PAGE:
The Shift to ESG: Lessons from the Front Line

One surprising outcome in a year where plummeting profits have forced businesses to reassess their priorities has been the major shift to ESG (environmental, social and corporate governance), areas long seen has expensive and offering little return. How can suffering businesses make the shift?

ESG standards deal with broad aspects of business operations, such as how employees are treated, how supply chains are managed, what materials are used, and anything else that affects businesses and communities. For some time, these standards received little attention and were long seen as drags on profit that were best ignored. But in the past year, they have become front and centre for companies and investors alike.

ESG initiatives are now a major source of investment. Morningstar recently found that 73 percent of its ESG indexes have outperformed their non-ESG equivalents since their inception. Globally, sustainable funds based on ESG themes pulled in a record-breaking $20.6 billion of new money in 2019 – almost four times the 2018 figure of $5.5 billion, itself a record. In January at the World Economic Forum (WEF) in Davos, a coalition of multinationals signed up to the Stakeholder Capitalism Metrics, a set of ESG standards released by the WEF and the International Business Council in September 2020.

Some regions are more advanced in this process than others. Gulf economies have suffered more intensely than others from the crash in oil prices and global paradigm shift to address climate change resulting in a boom for ESG-focused diversification initiatives in the region. The CFA Institute found that 94% of retail investors in the UAE were interested in or applied ESG principles in 2020, up from 90% in 2018.

Not only does ESG boost business resilience, but it also aligns with international priorities to reduce emissions. According to an article by Oxford Business Group, “ESG ties in to different diversification strategies. Last year’s slump in oil prices served to underline the importance of a more broad-based economy. Investments guided by ESG – for example, in renewable energy – offer a way to augment diversification.”

In addition, real commitments are being made by buy-side players throughout the world into achieving net zero emissions by 2050 and restricting global warming to within two degrees above pre-industrial levels. This includes the six-member countries of the Gulf Cooperation Council who are on the frontline for the need to diversify and refocus on ESG. What lessons can be learned for international businesses that are struggling to make the switch?

Omar Alghanim set up the Family Business Council – Gulf (FBCG) to support family businesses in the region back in 2014. Since then, its networking, resources, and governance support have been fundamental to preserving businesses in the region and most recently facilitating recovery from the pandemic not just for businesses, but for GCC states themselves.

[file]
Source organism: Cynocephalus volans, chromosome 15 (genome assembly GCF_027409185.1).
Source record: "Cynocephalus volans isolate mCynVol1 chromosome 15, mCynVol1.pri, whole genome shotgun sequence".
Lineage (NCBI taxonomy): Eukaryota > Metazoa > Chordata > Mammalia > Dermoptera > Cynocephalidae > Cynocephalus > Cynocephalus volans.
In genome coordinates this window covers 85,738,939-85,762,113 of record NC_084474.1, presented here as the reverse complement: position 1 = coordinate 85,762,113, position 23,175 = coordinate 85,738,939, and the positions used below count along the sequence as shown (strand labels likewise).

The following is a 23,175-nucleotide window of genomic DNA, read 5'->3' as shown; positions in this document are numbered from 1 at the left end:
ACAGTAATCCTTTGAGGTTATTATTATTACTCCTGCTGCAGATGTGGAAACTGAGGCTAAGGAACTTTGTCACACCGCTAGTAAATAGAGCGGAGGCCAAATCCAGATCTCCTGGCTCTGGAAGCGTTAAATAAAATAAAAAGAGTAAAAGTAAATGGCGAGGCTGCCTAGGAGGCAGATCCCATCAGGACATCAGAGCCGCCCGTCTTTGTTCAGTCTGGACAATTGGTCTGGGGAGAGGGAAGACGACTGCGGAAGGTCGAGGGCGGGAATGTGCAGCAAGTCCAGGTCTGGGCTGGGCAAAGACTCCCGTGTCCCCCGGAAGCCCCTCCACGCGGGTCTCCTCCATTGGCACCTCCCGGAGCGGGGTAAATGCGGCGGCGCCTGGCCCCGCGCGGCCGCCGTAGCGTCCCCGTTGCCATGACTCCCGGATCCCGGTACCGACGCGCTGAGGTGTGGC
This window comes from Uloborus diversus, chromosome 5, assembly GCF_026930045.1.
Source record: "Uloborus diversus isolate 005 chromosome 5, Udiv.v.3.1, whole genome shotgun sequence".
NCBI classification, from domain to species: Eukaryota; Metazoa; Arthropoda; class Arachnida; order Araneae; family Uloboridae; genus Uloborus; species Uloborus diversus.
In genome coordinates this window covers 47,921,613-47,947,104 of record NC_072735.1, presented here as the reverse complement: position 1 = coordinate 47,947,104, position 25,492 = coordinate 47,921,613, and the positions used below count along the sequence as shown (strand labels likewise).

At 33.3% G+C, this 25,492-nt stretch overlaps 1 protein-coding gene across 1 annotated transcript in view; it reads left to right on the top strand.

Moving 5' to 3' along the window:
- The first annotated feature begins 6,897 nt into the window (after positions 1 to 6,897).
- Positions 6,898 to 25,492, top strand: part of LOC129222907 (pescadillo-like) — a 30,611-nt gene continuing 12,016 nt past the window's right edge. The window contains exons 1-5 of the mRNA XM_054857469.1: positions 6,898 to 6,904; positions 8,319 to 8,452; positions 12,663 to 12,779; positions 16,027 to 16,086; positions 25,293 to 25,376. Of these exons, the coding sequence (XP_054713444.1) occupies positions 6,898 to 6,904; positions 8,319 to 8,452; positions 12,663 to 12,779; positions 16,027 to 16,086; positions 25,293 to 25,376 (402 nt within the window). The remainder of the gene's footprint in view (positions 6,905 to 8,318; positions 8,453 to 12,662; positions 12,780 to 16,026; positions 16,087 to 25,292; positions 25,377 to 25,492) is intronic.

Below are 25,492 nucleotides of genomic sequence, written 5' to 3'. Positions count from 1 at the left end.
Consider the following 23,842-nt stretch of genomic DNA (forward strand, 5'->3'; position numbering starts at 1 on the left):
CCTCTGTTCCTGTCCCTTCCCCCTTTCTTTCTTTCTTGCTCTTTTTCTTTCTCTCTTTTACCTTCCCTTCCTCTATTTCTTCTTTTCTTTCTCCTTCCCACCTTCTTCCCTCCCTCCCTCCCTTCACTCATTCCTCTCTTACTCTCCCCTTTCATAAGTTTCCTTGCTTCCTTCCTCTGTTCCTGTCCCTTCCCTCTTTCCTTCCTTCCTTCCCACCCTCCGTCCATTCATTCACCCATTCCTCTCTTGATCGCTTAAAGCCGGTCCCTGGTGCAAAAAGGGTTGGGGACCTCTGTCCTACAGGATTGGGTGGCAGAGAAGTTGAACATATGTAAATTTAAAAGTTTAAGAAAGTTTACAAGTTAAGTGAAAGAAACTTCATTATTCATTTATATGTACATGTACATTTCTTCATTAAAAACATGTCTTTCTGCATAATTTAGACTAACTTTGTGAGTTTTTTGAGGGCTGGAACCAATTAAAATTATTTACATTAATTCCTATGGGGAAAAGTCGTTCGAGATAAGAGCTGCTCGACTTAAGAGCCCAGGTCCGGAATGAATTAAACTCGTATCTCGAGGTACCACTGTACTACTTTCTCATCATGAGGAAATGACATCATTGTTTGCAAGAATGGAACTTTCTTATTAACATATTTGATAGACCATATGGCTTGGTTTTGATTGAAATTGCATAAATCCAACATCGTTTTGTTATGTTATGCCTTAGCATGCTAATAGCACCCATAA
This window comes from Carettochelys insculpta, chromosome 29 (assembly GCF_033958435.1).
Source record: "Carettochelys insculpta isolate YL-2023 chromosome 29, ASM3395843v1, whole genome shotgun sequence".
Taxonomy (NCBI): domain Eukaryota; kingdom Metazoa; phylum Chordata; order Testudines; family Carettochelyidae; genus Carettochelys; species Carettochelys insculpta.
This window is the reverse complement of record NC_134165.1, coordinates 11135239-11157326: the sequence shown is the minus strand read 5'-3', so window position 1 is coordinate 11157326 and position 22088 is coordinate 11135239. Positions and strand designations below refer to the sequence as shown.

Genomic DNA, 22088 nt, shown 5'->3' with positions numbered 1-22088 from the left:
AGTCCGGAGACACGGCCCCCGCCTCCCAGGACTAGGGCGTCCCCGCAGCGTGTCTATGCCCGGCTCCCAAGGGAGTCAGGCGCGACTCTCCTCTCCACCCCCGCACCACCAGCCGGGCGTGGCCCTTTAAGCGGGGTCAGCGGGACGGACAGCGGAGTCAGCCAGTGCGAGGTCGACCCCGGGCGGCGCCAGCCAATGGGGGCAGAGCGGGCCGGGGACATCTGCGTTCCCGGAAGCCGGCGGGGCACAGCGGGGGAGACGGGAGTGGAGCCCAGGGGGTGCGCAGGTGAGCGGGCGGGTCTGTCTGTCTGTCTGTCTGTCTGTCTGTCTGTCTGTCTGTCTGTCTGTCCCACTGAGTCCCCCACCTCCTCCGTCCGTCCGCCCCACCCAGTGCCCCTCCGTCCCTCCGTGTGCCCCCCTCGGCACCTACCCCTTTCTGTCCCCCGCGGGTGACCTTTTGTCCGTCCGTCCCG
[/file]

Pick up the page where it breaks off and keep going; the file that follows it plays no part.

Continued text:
“I do not think it is an exaggeration to say that the economic prosperity of the GCC rests on the success of its family businesses,” said Omar Alghanim in Arabian Business. Family businesses account for some 90 percent of the GCC private sector economy and are responsible for 80 percent of the GCC’s employment.

Alghanim, who has lived, studied, and worked around the world including in the Middle East, Europe, and the U.S., recognises that this is a global shift. “According to the Family Firm Institute, family enterprises constitute around two-thirds of all businesses around the world, generate approximately 70 to 90 percent of annual global GDP, and create 50 to 80 percent of jobs in the majority of countries worldwide. The past seven years have been tough in the Gulf but our early recognition of the need for structures to support businesses in their transition has been critical to their long-term survival.”

The FBCG has been developing initiatives to bring stakeholders together to develop best practices that not only support family businesses in the immediate term, but can then be presented to policymakers and governments who can develop structures to support their implementation.

Omar Alghanim sees a real opportunity in the current climate. “Family business leaders and international leaders have the same objectives: creating a sustainable future for ourselves and our children. There is a major opportunity for the two to work together to develop the best support mechanisms to facilitate this future.”

The time to act is now.